This time, the U.S Consulate General herself came from Kolkata and inaugurated the event. The Director of CDC was also present. It was a very big thing. People started recognising the importance of our event. It gave everyone something to think about.
Q. What are the various athletic events being featured in this edition? Have they been chosen for a specific reason?
In the first editions, we included track and field and other sports but eventually, we chose football only. In North East India, people love football. We realised that if we have to mainstream our issues, we have to choose something which binds people. In Manipur, every locality has a football ground. We use football to attract people, highlight our concerns and set an example. There are many players who want to play other games but it is difficult for us to organise multi-disciplinary games because of the problem of resources. We might include other games in the next edition.
Q. What were the biggest challenges in organizing the Queer Games this time around?
Covid has had very harsh consequences for us. It has been very hard to keep the team intact. In the last one year, we have provided our team with financial support, ration and sanitary kits. We have been supporting them morally and mentally through counselling services.
There were very low expectations from us. People thought we would just kick a ball and call it a day. Even when we went to the local authorities to ask for permission, they didn’t see it as a very important thing even though we got permission at the last hour. We got permission after the game ended! Everyone doubted us. When the event was over, everyone was surprised at our success. People started saying we should do it at a regional level next. In fact, we want other teams to come out. Our time might be the first team but we want other teams to come out and play with us. If we are the only Indian team, it will be a big failure for us.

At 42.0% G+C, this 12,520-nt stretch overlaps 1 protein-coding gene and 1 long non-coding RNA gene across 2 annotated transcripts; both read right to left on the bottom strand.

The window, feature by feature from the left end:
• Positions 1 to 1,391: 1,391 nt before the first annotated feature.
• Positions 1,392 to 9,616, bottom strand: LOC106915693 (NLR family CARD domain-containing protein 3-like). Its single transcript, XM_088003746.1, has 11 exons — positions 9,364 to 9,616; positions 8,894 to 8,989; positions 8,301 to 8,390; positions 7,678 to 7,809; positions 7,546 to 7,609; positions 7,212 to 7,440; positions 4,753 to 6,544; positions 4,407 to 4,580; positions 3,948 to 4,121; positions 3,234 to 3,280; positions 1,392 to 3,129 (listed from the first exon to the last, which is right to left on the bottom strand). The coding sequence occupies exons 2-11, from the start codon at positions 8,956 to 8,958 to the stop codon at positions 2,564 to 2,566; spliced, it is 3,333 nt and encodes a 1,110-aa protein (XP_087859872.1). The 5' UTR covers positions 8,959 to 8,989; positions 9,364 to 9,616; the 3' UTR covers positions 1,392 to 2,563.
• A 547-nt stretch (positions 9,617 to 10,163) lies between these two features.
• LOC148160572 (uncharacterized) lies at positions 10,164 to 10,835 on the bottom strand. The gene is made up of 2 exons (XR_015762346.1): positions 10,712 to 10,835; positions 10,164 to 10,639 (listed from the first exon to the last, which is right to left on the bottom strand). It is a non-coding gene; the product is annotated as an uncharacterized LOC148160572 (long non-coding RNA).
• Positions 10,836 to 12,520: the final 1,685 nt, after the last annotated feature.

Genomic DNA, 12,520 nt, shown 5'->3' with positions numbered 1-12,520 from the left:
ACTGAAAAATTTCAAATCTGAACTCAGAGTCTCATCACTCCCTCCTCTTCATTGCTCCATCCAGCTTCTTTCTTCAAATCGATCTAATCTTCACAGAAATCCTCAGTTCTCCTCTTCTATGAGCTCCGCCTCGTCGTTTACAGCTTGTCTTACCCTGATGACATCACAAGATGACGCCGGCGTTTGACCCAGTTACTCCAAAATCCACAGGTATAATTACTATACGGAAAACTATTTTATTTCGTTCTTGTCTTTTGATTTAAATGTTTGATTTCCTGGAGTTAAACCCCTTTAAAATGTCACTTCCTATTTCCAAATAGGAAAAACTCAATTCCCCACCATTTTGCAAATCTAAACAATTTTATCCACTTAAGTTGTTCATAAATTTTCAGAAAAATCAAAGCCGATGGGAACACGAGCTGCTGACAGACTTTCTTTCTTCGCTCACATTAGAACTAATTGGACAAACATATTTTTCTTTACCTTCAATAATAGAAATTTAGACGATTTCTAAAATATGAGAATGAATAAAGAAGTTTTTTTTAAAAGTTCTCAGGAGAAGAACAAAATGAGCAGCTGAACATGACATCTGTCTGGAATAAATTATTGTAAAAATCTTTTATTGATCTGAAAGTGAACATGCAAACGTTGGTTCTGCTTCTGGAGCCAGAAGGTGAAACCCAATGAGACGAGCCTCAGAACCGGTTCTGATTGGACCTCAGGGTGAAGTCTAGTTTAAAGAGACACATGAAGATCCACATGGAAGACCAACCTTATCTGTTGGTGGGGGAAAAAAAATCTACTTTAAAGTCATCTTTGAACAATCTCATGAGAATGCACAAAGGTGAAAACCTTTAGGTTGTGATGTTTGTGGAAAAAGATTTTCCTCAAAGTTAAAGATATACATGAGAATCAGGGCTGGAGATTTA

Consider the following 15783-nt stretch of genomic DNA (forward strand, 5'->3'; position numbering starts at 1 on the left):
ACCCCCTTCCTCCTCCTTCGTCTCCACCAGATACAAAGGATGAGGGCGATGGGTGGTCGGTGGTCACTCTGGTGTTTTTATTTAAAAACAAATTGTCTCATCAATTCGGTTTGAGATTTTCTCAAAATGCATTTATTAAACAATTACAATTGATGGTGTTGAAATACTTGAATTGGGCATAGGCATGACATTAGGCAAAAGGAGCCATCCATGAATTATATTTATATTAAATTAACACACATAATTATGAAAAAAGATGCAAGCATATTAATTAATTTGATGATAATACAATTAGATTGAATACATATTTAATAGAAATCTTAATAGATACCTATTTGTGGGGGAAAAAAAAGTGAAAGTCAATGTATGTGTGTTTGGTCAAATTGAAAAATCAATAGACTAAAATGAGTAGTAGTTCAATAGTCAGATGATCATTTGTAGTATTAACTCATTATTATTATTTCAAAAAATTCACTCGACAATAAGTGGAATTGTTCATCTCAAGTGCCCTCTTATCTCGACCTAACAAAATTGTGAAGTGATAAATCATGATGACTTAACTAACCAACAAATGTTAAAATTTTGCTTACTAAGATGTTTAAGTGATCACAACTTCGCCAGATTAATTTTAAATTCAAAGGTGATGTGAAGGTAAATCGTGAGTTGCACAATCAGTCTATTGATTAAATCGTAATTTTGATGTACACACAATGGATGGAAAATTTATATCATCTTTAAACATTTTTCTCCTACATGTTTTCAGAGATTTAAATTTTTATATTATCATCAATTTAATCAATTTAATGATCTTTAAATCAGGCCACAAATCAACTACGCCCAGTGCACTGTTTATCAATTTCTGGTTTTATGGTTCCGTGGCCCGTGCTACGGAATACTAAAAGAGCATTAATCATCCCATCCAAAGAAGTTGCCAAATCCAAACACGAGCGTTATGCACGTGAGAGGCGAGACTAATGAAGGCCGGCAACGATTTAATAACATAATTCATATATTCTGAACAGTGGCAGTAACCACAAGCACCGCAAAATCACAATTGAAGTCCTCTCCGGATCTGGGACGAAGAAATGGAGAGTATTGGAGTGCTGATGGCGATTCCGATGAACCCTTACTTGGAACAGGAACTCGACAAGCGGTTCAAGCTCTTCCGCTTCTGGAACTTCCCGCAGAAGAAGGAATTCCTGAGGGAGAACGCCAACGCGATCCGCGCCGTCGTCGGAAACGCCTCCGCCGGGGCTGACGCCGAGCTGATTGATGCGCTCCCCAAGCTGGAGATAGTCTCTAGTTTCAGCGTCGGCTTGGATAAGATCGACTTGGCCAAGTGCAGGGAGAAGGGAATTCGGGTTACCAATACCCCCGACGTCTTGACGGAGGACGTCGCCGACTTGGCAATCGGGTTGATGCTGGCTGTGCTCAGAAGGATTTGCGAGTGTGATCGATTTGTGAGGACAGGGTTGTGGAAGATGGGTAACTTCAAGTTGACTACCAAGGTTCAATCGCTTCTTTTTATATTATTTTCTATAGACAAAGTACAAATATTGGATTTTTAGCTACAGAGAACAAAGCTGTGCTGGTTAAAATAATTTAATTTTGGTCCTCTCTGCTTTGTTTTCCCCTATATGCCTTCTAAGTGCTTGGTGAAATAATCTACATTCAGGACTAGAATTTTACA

Q. Do people hesitate in participating?
This time around, players came to us on their own. Earlier, we had to call the players so that they could play. We are providing a platform, right? For them to play. But in the earlier editions, they did not get any time to practice before the game. It was more like, they were also not able to give consistent efforts because of lack of resources and time. In addition, they were doubtful about what this team could achieve.
This time we had training sessions which players attended happily. Earlier only 2-3 players would turn up. Even though there was a break during the peak period of Covid, the players said that they wanted to play and it motivated us even more. They would come to the field at 5-6 AM and play skillfully. We are confident this team is ready to play with any other team. Even the audiences wanted us to start early and waited eagerly. Young trans men played so well that audiences were surprised at the quality of the game.
We are hoping we can represent India in Gay Games 2022 which will happen in Hong Kong. There are no other teams from India. We are really looking forward to it, because we have a complete team now. Everyone is absolutely ready for it. We have one more year to practice. This is something out of our expectations. The players really want to showcase their talent. They want to go outside and play with other teams.